First ride on the superlight Superior iXF 9.7 - Bosch SX powered

Intended Use
Trail, All Mountain
Bosch Performance SX 55 Nm
400 Wh + optional 250 Wh extender
Fork Travel
150 mm
Rear Travel
140 mm
sub 19 kg
expected just below €7.000
The lightweight Superior iXF was introduced a while ago, but it didn’t materialize. Not until now. We were lucky enough to ride a pre-production version of what will eventually be the iXF 9.7. Why were we so excited about this bike, you ask? It’s the motor.

Bosch Performance SX 55 Nm motor system​

After having ridden this motor last summer, I was excited to finally test it again. This is smaller and milder, it can’t be as strong as a full power motor? Well, it’s maximum power is 600W, that’s comparable to a few 85 Nm+ motors. But it’s weaker at lower pedaling frequencies. This small motor won’t shove you up steep hills while you pedal slowly with little effort.

But increase the force and cadence and the motor comes to life. The motor inspires me to make an effort and pedal faster. It’s an engaging ride. And it feels fine pedaling above cut-off speed. It’s not like it’s weak at low cadence either, not compared to other mild, lightweight motors. There is a decent amount of help down low too. Even though it can’t compete with 85 Nm+ motors, this one is still strong over a surprisingly wide cadence range. Se our first ride review of the motor:

The battery is the Bosch CompactTube 400. This 400 Wh battery is fixed inside the frame, meaning it’s not easily detachable. A PowerMore 250 range extender is available if you need more range.

The Superior iXF 9.7​

The bike is currently listed in three spec levels, the 9.2, the 9.7 and the 9.8. We’re riding a pre-production bike that resembles the 9.7, so that’s what I’ll call it. A superlight bike rarely is super light. Our demo bike weighed in at 19.5 kg with pedals and heavy studded tyres. I guess it’s well below 19 kg with the standard Schwalbe tyres and no pedals.

Also, a superlight bike usually isn’t cheap. Prices aren’t out yet, but according to, it should be just under €7.000. That’s quite a bit of money, but not bad compared to the competitors. And this is a nicely spec’ed bike.

S. -the Superior logo
2024 Superior iXF


I have little experience with DT Swiss suspension. It’s still winter and cold around here, so it’s no point testing the suspension. Most forks and shocks feel harsh and slow in the freezing cold. The DT Swiss suspension I’ve ridden previously has been 120-130 mm travel and it felt quite progressive. It ramped up fast, giving an XC racing feel. I think the 150 mm travel F535 fork and 140 mm R535 shock felt plusher than I was expecting. This should be a step up from the cheaper Rockshox suspension.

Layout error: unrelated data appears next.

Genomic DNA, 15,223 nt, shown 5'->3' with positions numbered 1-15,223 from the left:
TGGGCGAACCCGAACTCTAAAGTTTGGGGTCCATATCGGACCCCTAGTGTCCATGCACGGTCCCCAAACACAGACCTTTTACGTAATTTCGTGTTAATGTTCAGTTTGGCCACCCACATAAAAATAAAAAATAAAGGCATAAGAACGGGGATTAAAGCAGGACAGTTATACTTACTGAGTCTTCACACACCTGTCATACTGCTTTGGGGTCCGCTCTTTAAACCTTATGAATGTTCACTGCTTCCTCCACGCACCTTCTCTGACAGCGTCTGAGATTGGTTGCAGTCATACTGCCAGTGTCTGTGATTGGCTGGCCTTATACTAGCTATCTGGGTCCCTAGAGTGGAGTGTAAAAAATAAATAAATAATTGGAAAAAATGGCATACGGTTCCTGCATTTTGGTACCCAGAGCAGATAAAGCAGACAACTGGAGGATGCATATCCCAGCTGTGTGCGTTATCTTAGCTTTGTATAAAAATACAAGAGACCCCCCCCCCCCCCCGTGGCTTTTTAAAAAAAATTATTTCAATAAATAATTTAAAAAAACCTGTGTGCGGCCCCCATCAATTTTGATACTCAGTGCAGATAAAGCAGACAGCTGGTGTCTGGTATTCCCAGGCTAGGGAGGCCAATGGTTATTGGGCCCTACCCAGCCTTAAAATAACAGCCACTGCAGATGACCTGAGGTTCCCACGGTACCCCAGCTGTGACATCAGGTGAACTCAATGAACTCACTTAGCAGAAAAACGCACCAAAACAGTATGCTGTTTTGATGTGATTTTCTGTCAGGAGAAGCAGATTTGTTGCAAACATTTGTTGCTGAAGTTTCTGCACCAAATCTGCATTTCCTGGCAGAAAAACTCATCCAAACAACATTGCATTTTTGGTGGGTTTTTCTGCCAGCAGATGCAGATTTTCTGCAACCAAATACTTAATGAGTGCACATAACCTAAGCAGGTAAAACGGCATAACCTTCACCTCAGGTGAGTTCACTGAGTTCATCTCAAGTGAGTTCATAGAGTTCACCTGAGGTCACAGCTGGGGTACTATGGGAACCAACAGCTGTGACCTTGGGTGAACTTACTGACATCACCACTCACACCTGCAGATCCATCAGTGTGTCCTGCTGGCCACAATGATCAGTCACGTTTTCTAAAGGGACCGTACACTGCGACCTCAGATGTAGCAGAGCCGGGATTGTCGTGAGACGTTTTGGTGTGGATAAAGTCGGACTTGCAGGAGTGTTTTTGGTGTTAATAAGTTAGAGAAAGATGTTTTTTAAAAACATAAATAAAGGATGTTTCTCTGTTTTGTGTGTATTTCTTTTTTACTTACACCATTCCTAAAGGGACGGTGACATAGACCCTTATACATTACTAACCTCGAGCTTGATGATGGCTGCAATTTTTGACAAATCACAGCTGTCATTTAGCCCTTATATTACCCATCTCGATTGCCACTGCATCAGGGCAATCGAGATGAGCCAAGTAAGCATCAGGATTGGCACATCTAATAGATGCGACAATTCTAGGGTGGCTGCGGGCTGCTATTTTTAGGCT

The DT Swiss R535 shock and the F535 fork - 140/150 mm travel

Rest of the specs​

I like the 29er wheelset, the DT Swiss H1900. And I’m happy with the Shimano XT dual caliper brakes. The 12 speed Shimano XT/SLX gears are as expected. I’m a bit surprised to see the Schwalbe Wicked Will tyres on this bike. I would have expected a tougher and heavier tyre, at least on the front. Because the Superior iXF does look like a capable bike.

Shimano XT rear derailleur, Deore 12s cassette and an SLX shifter
Superior iXF geometry


The iXF has a properly slack head angle of 64.5*. That’s a great number, indicating this could be a capable descender without making the steering too slow and sluggish. The wheelbase too suggests this bike is a confident descender. It measures 1.274 mm, which is nice and long for a medium-travel emtb in size Large. The 450 mm chainstays aren’t the shortest for this category, but it’s not like they’re too long. They too suggest the Superior iXF is capable going downhill. This seems like nice and modern numbers, and that’s confirmed by the steep 78* seat tube angle.

The 55 Nm Bosch Performance SX motor
The 2024 Superior iXF 9.7, or similar, demo bike

Riding + conclusion​

Riding fluffy snow and hard ice tells me little about the handling. Sure, it’s not a lot of work lifting the front end. Also, it seems easy weighing down both tyres for optimal grip in the turns. The bike feels nice and nimble despite the frozen suspension and the studded tyres with low air pressure.

But there is one thing I could test properly, the motor. It was nice riding the 55 Nm Bosch Performance SX again. The motor was stronger than I remembered at lower pedaling frequencies. It was fun and inspiring pedaling faster and feeling the motor power increasing. I’ve asked myself if this could be the mild, lightweight motor for me. And I think it could.

About author
Started mountainbiking in the 90s. Moved to emtbs in 2014 and have been reviewing them since 2016. Contact me here


Not sure what makes it "superlight" - it seems to be pretty much just like all the other mid-power bikes in terms of weight and performance. Not seeing what makes it so unique.
Superlight was the original name of bikes in this category, or SL. I've called them mild emtbs, but it seems the term mid-powered is being established now.